DOVER KENT ARCHIVES
PUB LIST PUBLIC HOUSES Barry Smith and Paul Skelton

Earliest 1840

Queen Victoria

Latest 1865

(Name to)

Blenheim Square or (Middle Row Bagshaw's Directory 1847)

Union Street Pigot's Directory 1840

 

The address was Middle Row in 1847 but Blenheim Square in 1865 when Bennett changed the name to "Black Horse".

 

From the Dover Telegraph and Cinque Ports General Advertiser, Saturday 12 December, 1840.

LOCAL INTELLEGENCE

Mr. James Wilkins, landlord of the "Queen Victoria," unfortunately slipped off the curb-stone at Rye, and broke his leg. He was conveyed to his own vessel, and removed home to Dover, where he lies in a fair way of recovery.

 

From the Dover Express and East Kent Intelligencer, 5 February, 1859.

BURGLARY BY SOLDIERS

Thomas Watson, Michael Lynch, and David Lawson, privates of the 4th battalion 60th Rifles, were charged with burglariousely entering the premises of Richard Bruford, the "Queen Victoria" public-house, Blenheim Square, on the previous night.

Richard Bruford, the landlord of the "Queen Victoria," examined - Last night I went to bed at nine o'clock. My home was not then closed. I got up and came down stairs this morning at about a quarter before five, and I then found the back door of the house open. This door shuts upon a lane leading from Blenheim Square to Seven Star Street. The door must have been unb0lted from the inside, the fastenings not being in any way forced or injured. On going into the tap-room I found the window up and the shutters open. These shutters were folding shutters, and were usually secured by an iron bar outside, fastened with a bolt. Nothing had been disturbed in the tap-room; but on making further investigations, I found that the bar had been entered, the till had been forced open and its contents carried away, and a bottle of rum had been taken. A box in which we keep brewers' accounts and excise papers had also been broken open, and I found its contents strewn about the bar. Several commodities, consisting of butter, cheese &c., had been taken from the back room, and also a stone bottle containing about half a gallon of rum. The bottle produced, enclosed in wickerwork, is the same. On leaving the house to proceed to the police-station, I saw the bar by which the shutters of the tap-room had been secured lying half-way across the square. I picked it up and returned the fastened the shutters, and afterwards went and gave information to the police. Police-sergeant Scott, sergeant Geddes, and some other police officers went in search of the prisoners. I accompanied them. They first went to a coffee shop at the back of the "Plume of Feathers," in Limekiln Street. The coffee shop and the "Plume of Feathers" is approached by a lane. I remained at the bottom; and after a short time the Constables returned with the three prisoners in their custody, and a stone bottle now produced by Sergeant Geddes. I identified it as the one taken from the back room. the prisoners were conveyed by the police to the station-house, where they were searched in my presence. Upon them were found a bunch of keys, the metal pencil-case, another small key, a pair of tweezers, and the black bottle produced, all of which, except the bottle, I can swear to as my property. The things specified were usually kept in a small compartment of the till. I cannot saw when I saw them last in my possession, as I am but very little at home, the business being chiefly managed by my wife and a servant girl named Mary Ann Fox. After the men were searched I went back to the house with the police and examined the shutters of the tap-room, the bar of which appeared to have been prized out. The bar and the bolt are in one piece. I found in the house two knives very much bent - one I know nothing of, but the other belongs to me, and I can swear that it was not in its present state when I went to bed, as I used it for supper.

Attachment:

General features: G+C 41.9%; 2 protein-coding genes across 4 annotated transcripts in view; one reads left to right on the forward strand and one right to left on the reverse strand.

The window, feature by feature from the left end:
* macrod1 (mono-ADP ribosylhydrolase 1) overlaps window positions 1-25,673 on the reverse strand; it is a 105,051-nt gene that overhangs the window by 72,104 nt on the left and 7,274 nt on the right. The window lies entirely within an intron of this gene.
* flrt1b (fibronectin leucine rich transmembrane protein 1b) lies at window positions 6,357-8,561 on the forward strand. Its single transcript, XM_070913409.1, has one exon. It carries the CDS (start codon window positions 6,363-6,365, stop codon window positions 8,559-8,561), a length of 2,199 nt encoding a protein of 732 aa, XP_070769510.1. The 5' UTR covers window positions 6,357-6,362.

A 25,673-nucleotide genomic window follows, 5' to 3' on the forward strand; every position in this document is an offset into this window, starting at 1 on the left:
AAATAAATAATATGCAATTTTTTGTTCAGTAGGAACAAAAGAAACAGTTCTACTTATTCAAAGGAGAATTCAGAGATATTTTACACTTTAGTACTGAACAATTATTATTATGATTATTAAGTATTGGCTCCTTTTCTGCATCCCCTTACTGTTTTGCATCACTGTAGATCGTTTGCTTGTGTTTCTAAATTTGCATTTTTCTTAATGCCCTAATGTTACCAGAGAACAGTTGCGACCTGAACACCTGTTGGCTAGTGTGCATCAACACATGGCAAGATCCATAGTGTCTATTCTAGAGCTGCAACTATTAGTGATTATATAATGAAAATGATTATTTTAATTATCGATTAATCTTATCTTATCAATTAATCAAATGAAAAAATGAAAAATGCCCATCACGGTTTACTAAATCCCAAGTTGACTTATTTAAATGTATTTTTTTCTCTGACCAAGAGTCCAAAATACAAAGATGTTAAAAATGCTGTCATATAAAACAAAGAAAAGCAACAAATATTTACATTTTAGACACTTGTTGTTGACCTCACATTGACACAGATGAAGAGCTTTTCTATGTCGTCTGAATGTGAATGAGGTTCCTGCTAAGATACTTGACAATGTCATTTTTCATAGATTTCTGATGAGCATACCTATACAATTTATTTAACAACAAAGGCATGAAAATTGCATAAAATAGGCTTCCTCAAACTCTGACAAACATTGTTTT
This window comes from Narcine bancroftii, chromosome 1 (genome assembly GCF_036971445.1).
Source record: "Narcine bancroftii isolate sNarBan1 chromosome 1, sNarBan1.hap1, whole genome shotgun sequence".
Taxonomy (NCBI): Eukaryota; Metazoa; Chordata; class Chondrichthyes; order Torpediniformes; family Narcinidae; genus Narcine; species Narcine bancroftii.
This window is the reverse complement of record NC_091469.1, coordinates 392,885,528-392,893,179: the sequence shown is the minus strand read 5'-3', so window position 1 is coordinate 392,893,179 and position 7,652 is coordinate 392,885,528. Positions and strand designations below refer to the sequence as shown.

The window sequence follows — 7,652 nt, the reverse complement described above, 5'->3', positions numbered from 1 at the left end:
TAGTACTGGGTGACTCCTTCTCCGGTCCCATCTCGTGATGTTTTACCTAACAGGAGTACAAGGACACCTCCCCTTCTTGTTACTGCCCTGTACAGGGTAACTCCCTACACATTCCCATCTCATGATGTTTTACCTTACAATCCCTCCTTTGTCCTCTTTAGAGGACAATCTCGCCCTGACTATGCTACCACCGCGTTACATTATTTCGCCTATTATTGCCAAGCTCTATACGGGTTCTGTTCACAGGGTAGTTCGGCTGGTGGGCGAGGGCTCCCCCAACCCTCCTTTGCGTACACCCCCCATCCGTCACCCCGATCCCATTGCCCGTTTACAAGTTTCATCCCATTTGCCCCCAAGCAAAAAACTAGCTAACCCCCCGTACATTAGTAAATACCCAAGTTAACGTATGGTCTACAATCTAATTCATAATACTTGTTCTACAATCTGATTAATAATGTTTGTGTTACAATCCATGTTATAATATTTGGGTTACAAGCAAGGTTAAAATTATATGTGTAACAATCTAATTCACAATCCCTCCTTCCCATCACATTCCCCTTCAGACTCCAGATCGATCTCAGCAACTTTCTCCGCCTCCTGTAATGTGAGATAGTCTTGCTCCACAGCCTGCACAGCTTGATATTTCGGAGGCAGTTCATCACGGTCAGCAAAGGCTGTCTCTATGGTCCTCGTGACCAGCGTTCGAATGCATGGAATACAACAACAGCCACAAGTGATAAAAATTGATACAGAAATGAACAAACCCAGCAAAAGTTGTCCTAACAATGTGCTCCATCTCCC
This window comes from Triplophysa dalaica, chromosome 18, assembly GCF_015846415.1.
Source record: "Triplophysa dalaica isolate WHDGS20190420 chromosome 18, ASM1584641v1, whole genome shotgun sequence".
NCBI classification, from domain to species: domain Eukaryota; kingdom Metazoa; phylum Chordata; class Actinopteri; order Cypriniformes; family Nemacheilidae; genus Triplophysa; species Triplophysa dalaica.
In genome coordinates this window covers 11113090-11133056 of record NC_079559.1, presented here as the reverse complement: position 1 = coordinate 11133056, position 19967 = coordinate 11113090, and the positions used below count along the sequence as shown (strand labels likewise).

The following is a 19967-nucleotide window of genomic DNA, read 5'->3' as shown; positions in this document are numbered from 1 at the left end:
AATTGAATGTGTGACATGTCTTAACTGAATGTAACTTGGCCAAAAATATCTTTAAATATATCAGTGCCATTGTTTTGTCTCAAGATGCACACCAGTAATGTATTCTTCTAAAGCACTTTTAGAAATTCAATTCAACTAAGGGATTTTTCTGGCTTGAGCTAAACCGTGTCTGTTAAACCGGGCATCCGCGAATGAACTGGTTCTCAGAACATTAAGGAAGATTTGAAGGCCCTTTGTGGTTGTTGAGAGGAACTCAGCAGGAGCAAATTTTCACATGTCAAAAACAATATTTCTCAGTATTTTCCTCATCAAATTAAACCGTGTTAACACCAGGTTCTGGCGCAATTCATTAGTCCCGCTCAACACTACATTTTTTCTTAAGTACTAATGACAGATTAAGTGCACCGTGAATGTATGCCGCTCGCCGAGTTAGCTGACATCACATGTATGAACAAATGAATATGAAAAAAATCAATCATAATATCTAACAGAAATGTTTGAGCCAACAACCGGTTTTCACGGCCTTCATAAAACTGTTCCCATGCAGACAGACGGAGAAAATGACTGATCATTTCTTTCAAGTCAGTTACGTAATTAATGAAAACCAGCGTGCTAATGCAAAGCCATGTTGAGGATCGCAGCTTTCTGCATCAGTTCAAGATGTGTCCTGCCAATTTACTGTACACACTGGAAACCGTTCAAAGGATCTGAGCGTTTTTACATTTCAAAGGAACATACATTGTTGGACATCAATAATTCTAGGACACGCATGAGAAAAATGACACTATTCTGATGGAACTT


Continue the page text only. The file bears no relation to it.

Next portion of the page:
In reply to the Mayor, the witness said he believed he had seen the prisoners at his house; but upon their cross-examining him, he would not adhere to this statement. The prisoners put some other questions in cross-examination, but elicited nothing material.